Unreliable usage of a single influenza virus IgM antibody assay in influenza-like illness: A retrospective study of the 2016-2018 flu epidemic.

PLoS One 2019 22;14(4):e0215514. Epub 2019 Apr 22.

Department of Clinical Laboratory, Beijing Tsinghua Chang-gung Hospital, School of Clinical Medicine, Tsinghua University, Beijing, PR. China.

We retrospectively analyzed serum IgM antibodies (Abs) to influenza viruses from two tertiary hospitals in Beijing from December 2016 to February 2018. Samples from 36,792 patients, aged 0-98 years, were collected and tested. Among the patients, 923 children from two winter flu seasons were assayed with both antigens and IgM Abs to Flu A and Flu B and assigned as paired groups. Another 2,340 adults and 1,978 children with only antigen tested in the 2016 and 2017 winter flu seasons were named as unpaired groups. IgM Abs-positivity rates in children were 0.80% and 36.57% for Flu A and Flu B, respectively, peaking at 4-5 years of age. For adults, the Flu A and Flu B IgM Abs-positivity rates were 10.34% and 21.49%, respectively, peaking at 18-35 years of age. The trend of temporal distribution between the children and the adults was significantly correlated for IgM Abs to Flu B, but not for Flu A. Compared with unpaired groups, the detection rate of Flu A antigen was significantly higher than IgM Abs in children, whereas frequencies of IgM Abs were higher than antigen in adults. Incidence of Flu B antigen was sharply increased in 2017 winter than in the 2016 winter in both children and adults, but no concomitant increase was observed in IgM Abs to Flu B. For paired children groups, incidence of Flu B antigen in the 2017 flu season was significantly higher than that in the 2016 flu season; in contrast, positive rates of IgM Abs in the 2017 flu season were even lower than those in 2016. Considering antigen detection may reflect the Flu A/Flu B epidemic, our results indicate single-assayed IgM Abs were less effective in the diagnosis of acute influenza virus infection, and the use of this assay for epidemiology evaluations was not supported by these findings.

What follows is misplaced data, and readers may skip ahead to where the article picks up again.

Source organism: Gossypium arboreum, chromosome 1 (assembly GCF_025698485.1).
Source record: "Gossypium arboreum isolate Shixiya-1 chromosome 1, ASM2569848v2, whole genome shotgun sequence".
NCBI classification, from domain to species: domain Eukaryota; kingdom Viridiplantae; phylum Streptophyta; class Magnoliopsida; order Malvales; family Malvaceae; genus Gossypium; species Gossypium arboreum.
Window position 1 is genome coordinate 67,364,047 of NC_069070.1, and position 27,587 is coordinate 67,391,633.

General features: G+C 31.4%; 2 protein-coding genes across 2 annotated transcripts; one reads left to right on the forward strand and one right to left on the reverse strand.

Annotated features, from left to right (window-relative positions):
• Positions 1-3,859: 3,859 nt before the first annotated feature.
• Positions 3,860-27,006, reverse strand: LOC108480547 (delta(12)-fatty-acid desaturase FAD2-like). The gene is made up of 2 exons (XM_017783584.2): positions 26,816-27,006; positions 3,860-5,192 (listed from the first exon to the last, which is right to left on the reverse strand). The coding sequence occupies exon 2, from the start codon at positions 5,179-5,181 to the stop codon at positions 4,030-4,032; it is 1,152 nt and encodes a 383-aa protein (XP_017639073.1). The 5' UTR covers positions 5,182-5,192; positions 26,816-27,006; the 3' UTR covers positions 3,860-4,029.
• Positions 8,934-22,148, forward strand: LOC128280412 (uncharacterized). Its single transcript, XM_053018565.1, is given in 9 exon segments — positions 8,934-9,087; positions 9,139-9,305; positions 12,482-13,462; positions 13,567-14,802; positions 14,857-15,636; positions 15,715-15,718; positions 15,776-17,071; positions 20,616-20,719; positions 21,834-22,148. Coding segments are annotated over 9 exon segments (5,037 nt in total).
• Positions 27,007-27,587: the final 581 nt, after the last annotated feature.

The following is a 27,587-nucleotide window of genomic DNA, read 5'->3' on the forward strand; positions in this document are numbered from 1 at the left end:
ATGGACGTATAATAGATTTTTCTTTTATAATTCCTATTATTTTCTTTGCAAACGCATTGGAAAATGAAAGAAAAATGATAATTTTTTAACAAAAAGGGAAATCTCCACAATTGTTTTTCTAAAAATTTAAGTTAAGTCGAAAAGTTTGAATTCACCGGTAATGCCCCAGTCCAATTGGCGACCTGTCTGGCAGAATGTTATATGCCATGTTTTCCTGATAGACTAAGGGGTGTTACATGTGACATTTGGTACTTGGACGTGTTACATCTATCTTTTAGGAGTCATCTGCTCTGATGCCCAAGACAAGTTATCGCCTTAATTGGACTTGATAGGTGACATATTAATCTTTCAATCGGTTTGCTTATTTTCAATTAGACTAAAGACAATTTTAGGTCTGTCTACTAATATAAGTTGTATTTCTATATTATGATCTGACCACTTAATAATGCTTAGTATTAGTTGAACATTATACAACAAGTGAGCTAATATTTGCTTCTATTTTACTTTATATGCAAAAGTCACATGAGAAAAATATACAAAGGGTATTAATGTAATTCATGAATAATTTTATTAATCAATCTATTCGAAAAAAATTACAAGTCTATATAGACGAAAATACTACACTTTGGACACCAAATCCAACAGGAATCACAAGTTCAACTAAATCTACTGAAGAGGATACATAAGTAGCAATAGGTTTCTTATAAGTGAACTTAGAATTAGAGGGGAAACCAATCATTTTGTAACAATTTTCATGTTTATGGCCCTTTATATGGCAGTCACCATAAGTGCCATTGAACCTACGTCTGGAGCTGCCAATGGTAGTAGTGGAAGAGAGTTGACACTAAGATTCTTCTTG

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http://journals.plos.org/plosone/article?id=10.1371/journal.pone.0215514PLOS
http://www.ncbi.nlm.nih.gov/pmc/articles/PMC6476501PMC

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April 2019

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